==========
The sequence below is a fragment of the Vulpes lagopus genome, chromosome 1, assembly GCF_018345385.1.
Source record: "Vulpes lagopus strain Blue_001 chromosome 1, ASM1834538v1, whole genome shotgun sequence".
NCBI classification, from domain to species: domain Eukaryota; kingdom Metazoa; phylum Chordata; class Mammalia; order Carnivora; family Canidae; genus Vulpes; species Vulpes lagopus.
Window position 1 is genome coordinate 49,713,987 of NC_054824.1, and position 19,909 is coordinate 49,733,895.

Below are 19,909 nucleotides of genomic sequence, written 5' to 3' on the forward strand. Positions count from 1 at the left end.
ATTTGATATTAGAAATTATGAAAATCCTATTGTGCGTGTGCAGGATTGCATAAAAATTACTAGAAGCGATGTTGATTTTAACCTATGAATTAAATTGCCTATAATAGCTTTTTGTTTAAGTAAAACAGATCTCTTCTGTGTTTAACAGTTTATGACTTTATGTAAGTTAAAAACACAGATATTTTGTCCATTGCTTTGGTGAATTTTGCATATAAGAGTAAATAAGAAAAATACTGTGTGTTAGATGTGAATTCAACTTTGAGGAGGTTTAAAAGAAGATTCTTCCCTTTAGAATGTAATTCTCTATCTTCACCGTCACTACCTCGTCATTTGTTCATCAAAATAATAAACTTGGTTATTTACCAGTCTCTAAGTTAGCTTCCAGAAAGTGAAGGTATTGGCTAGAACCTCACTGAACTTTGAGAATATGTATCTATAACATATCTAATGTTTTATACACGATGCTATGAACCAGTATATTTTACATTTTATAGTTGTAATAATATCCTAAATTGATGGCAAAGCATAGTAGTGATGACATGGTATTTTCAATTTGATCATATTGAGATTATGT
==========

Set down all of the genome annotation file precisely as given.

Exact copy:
The sequence below is a fragment of the Vulpes lagopus genome, chromosome 1, assembly GCF_018345385.1.
Source record: "Vulpes lagopus strain Blue_001 chromosome 1, ASM1834538v1, whole genome shotgun sequence".
NCBI classification, from domain to species: domain Eukaryota; kingdom Metazoa; phylum Chordata; class Mammalia; order Carnivora; family Canidae; genus Vulpes; species Vulpes lagopus.
Window position 1 is genome coordinate 49,713,987 of NC_054824.1, and position 19,909 is coordinate 49,733,895.

Below are 19,909 nucleotides of genomic sequence, written 5' to 3' on the forward strand. Positions count from 1 at the left end.
ATTTGATATTAGAAATTATGAAAATCCTATTGTGCGTGTGCAGGATTGCATAAAAATTACTAGAAGCGATGTTGATTTTAACCTATGAATTAAATTGCCTATAATAGCTTTTTGTTTAAGTAAAACAGATCTCTTCTGTGTTTAACAGTTTATGACTTTATGTAAGTTAAAAACACAGATATTTTGTCCATTGCTTTGGTGAATTTTGCATATAAGAGTAAATAAGAAAAATACTGTGTGTTAGATGTGAATTCAACTTTGAGGAGGTTTAAAAGAAGATTCTTCCCTTTAGAATGTAATTCTCTATCTTCACCGTCACTACCTCGTCATTTGTTCATCAAAATAATAAACTTGGTTATTTACCAGTCTCTAAGTTAGCTTCCAGAAAGTGAAGGTATTGGCTAGAACCTCACTGAACTTTGAGAATATGTATCTATAACATATCTAATGTTTTATACACGATGCTATGAACCAGTATATTTTACATTTTATAGTTGTAATAATATCCTAAATTGATGGCAAAGCATAGTAGTGATGACATGGTATTTTCAATTTGATCATATTGAGATTATGT